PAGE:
Corinna Park, former English major, works, unhappily, in a Toronto advertising agency. When the dissatisfaction of the past five years begins to oppress her, she lets off steam by pilfering magazines from a local convenience store. Cho's moody character study is as much about city life as it is about Corinna. He depicts her falling asleep in front of the TV in her condo, brooding on the subway, roaming the crowded streets after a budding romance goes awry. Like a great short story, this is a simple tale of a young woman figuring out how to get her life back, but if feels as if it contains so much of contemporary existence -- its comforts, its loneliness, its self-deceptions -- suspended in wintery amber.

    Ten spectacular graphic novels from 2014

    Through the Woods by Emily Carroll
    This collection of archetypal horror, fairy and ghost stories, all about young girls, comes lushly decked in Carroll's inky black, snowy white and blood-scarlet art. A young bride hears her predecessor's bones singing from under the floorboards, two friends make the mistake of pretending to summon the spirits of the dead, a family of orphaned siblings disappears one by one into the winter nights. Carroll's color-saturated images can be jagged, ornate and gruesome, but she also knows how to chill with absence, shadows and a single staring eye. Literary readers who cherish the work of Kelly Link or the late Angela Carter's collection, "The Bloody Chamber," will adore the violent beauty on these pages.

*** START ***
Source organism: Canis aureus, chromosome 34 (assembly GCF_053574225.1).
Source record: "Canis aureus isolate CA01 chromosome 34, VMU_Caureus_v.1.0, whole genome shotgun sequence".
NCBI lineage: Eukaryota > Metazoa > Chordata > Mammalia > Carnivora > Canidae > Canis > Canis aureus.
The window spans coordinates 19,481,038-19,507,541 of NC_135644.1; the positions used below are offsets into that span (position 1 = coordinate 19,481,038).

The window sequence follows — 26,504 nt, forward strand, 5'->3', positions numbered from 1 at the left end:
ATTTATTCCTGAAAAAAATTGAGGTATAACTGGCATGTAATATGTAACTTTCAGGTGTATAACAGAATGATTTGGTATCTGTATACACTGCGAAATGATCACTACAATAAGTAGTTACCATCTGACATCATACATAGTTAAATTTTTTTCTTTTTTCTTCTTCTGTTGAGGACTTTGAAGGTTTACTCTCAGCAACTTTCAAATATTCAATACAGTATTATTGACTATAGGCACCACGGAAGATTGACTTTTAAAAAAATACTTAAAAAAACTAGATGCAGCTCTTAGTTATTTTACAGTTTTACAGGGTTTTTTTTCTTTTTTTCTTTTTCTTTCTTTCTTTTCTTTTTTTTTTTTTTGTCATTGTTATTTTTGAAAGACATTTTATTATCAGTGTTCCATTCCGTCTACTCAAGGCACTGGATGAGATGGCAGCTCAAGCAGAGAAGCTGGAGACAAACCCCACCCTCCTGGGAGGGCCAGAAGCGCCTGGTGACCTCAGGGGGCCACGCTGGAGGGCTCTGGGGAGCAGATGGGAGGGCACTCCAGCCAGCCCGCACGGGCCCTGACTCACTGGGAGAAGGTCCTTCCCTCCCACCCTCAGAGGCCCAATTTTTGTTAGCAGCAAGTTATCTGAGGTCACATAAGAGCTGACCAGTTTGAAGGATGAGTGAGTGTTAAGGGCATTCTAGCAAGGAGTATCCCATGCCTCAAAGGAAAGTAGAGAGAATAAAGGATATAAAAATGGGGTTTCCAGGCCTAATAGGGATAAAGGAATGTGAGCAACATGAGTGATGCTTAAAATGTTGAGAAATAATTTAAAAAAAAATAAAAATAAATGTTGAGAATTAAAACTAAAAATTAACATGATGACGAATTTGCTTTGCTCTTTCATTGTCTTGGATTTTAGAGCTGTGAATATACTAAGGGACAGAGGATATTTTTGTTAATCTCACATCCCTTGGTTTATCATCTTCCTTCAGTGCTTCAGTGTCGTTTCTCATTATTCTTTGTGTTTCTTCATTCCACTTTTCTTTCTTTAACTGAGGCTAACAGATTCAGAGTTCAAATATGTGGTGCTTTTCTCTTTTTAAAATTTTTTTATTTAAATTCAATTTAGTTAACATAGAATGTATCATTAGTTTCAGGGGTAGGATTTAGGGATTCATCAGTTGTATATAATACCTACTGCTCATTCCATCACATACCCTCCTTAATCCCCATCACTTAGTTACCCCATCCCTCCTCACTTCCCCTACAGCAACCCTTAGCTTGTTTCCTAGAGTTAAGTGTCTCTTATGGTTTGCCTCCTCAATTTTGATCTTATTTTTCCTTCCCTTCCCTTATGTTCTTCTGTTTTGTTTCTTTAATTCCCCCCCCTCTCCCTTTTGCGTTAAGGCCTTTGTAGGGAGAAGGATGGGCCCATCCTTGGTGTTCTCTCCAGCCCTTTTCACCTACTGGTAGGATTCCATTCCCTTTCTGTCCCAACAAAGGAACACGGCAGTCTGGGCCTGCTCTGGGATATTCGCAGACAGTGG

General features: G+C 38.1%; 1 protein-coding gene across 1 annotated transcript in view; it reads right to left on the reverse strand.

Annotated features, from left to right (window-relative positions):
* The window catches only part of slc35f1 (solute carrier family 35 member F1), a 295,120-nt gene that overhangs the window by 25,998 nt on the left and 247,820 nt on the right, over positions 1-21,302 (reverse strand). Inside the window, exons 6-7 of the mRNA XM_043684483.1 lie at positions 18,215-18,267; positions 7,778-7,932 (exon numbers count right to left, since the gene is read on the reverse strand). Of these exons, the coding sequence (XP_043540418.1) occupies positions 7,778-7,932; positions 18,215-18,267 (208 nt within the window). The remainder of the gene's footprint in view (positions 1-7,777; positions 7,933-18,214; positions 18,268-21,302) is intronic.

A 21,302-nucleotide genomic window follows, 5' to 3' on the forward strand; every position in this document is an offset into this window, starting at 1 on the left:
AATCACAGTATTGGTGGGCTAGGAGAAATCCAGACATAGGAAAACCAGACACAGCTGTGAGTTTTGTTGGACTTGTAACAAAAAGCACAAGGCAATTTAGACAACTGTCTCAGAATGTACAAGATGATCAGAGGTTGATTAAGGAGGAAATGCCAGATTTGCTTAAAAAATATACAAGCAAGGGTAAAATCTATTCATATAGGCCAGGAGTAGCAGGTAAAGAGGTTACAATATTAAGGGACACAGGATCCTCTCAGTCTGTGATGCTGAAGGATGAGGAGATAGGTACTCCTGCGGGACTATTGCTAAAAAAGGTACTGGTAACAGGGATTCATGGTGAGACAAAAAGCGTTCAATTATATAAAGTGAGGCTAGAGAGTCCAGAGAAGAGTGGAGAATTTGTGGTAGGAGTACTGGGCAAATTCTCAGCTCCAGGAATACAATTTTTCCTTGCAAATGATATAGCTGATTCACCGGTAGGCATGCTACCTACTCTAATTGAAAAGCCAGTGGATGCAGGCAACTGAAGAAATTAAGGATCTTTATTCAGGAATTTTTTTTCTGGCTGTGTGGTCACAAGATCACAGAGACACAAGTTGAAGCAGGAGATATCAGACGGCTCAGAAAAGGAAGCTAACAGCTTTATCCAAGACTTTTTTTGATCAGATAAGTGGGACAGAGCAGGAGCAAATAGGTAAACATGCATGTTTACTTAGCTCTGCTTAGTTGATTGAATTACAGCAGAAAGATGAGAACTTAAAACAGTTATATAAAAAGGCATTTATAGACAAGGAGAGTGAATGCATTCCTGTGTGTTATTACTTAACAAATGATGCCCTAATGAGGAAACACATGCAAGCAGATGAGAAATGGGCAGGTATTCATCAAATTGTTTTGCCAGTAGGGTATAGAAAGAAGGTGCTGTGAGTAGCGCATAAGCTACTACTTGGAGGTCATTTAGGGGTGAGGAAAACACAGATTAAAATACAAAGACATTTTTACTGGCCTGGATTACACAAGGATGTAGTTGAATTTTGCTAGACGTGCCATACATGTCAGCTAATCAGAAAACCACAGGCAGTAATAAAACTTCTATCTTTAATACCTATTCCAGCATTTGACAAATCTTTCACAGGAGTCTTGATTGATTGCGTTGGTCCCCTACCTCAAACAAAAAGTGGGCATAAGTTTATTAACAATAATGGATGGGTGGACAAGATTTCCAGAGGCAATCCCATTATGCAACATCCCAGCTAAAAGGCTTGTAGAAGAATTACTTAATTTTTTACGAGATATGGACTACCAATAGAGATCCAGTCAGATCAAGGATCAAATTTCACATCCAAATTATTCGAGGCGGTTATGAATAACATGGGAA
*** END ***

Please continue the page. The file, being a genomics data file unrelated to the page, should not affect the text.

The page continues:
• Recent Slide Shows



Comment Preview

Your name will appear as username ( settings | log out )

You may use these HTML tags and attributes: <a href=""> <b> <em> <strong> <i> <blockquote>